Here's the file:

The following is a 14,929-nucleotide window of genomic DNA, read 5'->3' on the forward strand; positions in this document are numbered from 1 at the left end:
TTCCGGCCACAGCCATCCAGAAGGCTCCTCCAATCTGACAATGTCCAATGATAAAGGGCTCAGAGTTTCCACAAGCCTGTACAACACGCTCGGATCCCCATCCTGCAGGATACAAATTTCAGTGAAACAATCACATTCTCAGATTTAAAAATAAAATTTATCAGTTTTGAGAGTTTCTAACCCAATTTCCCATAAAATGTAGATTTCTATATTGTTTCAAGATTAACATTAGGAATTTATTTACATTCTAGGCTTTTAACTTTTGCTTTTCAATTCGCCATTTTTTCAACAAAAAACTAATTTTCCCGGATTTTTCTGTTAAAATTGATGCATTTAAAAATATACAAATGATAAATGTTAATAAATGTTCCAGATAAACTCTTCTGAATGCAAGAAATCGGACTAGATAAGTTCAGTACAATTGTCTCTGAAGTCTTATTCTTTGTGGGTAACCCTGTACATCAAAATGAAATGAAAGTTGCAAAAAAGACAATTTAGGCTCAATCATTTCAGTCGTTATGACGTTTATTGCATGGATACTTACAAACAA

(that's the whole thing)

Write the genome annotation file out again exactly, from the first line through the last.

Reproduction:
The following is a 14,929-nucleotide window of genomic DNA, read 5'->3' on the forward strand; positions in this document are numbered from 1 at the left end:
TTCCGGCCACAGCCATCCAGAAGGCTCCTCCAATCTGACAATGTCCAATGATAAAGGGCTCAGAGTTTCCACAAGCCTGTACAACACGCTCGGATCCCCATCCTGCAGGATACAAATTTCAGTGAAACAATCACATTCTCAGATTTAAAAATAAAATTTATCAGTTTTGAGAGTTTCTAACCCAATTTCCCATAAAATGTAGATTTCTATATTGTTTCAAGATTAACATTAGGAATTTATTTACATTCTAGGCTTTTAACTTTTGCTTTTCAATTCGCCATTTTTTCAACAAAAAACTAATTTTCCCGGATTTTTCTGTTAAAATTGATGCATTTAAAAATATACAAATGATAAATGTTAATAAATGTTCCAGATAAACTCTTCTGAATGCAAGAAATCGGACTAGATAAGTTCAGTACAATTGTCTCTGAAGTCTTATTCTTTGTGGGTAACCCTGTACATCAAAATGAAATGAAAGTTGCAAAAAAGACAATTTAGGCTCAATCATTTCAGTCGTTATGACGTTTATTGCATGGATACTTACAAACAA